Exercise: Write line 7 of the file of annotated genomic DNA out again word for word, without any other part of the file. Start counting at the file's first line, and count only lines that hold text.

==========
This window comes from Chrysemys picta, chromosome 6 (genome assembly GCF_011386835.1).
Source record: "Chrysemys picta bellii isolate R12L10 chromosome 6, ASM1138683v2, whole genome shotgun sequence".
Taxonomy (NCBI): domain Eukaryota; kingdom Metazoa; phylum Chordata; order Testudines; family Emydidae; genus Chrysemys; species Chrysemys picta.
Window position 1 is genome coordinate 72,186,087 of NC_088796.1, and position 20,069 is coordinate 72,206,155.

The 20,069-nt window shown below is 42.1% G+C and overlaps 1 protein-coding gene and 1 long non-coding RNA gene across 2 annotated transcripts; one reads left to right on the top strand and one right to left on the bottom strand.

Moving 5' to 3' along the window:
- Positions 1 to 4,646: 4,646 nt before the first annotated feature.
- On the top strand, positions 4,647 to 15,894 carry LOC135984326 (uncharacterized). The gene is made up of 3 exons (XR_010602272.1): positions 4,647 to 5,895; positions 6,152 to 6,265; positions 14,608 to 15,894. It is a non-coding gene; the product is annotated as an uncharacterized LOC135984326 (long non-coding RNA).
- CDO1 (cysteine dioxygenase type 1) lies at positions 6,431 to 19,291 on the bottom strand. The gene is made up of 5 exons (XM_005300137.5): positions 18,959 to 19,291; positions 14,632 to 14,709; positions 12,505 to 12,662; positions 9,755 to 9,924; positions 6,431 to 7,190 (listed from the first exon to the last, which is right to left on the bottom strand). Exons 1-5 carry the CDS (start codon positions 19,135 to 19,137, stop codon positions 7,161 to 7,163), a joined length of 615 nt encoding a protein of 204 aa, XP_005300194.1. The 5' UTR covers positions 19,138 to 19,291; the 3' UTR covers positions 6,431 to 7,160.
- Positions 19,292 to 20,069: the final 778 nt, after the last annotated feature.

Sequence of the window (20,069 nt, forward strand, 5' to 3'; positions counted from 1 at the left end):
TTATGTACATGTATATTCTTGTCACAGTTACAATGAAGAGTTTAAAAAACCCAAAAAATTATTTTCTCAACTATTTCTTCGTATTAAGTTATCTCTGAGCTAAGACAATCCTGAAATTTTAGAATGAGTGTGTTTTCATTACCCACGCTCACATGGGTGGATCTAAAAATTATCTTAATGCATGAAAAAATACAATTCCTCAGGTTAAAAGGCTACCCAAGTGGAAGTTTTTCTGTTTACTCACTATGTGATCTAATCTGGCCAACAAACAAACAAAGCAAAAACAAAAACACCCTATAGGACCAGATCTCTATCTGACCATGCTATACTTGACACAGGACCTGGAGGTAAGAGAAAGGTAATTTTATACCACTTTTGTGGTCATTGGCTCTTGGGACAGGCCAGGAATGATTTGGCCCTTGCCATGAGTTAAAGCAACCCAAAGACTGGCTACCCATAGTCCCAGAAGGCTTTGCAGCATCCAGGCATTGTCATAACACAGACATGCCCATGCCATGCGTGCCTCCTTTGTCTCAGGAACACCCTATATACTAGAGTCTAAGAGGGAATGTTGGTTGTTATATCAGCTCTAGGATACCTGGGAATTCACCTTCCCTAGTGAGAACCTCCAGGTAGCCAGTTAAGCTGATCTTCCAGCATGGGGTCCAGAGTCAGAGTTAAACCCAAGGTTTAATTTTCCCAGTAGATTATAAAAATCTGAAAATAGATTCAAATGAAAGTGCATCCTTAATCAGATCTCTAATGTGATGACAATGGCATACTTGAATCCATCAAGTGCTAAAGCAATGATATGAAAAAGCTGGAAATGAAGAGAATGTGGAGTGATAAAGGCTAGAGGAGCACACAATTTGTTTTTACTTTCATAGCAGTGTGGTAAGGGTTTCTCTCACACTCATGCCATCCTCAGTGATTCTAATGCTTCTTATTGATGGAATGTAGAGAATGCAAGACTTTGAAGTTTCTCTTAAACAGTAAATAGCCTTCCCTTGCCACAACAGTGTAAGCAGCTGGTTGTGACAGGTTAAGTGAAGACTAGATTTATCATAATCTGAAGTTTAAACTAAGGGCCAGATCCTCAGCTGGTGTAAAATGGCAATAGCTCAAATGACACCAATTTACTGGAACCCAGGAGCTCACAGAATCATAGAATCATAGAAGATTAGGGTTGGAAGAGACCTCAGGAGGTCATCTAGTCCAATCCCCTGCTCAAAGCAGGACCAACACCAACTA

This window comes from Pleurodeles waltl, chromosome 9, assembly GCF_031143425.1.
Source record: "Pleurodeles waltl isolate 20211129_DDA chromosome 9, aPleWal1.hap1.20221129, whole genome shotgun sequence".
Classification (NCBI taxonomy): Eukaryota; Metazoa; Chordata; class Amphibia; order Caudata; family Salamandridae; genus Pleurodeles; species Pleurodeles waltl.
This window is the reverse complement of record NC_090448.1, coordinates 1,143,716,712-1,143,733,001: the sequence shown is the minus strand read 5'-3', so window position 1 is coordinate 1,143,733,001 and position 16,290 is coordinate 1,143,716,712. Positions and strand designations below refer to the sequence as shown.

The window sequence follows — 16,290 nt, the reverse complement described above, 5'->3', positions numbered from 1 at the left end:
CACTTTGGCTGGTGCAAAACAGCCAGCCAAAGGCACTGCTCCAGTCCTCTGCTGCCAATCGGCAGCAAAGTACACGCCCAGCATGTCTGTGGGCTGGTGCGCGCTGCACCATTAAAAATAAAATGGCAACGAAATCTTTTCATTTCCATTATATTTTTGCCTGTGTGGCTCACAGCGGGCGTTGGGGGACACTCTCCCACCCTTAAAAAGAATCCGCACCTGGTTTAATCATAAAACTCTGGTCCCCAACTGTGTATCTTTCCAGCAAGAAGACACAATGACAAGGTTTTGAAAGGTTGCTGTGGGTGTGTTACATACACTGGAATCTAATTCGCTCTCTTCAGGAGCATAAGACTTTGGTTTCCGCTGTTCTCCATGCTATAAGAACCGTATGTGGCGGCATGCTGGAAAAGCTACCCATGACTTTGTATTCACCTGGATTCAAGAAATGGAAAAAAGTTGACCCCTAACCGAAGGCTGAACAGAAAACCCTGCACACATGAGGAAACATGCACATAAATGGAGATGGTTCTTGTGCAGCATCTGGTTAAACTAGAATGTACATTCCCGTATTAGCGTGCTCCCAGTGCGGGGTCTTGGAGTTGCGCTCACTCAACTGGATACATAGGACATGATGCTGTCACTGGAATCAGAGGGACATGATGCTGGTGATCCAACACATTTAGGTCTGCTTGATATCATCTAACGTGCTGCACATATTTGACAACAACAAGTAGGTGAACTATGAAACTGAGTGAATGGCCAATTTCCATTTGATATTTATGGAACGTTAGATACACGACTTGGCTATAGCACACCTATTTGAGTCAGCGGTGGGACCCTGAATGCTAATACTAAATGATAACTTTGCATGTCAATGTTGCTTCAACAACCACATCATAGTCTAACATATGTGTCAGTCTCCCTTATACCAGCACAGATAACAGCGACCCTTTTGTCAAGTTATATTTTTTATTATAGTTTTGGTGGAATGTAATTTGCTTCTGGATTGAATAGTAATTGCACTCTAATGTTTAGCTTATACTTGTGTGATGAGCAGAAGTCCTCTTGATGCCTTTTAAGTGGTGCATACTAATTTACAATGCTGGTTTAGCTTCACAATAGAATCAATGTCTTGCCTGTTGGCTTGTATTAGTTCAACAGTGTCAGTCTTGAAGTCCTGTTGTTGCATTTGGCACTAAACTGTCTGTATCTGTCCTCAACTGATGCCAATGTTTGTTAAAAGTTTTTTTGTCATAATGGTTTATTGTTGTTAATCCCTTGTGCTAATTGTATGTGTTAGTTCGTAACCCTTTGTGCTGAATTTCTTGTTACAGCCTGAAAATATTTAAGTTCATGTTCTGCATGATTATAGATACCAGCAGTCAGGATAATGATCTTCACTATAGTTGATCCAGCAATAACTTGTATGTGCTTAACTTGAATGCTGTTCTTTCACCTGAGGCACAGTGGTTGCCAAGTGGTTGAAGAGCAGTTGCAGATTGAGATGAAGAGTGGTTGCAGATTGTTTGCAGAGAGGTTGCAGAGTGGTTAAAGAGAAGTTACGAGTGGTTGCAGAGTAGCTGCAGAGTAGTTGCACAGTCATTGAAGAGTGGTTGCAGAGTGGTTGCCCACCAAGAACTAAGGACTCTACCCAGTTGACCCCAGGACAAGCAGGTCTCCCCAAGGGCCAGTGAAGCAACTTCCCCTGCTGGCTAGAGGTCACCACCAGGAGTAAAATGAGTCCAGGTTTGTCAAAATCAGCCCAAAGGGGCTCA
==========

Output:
- Positions 1 to 4,646: 4,646 nt before the first annotated feature.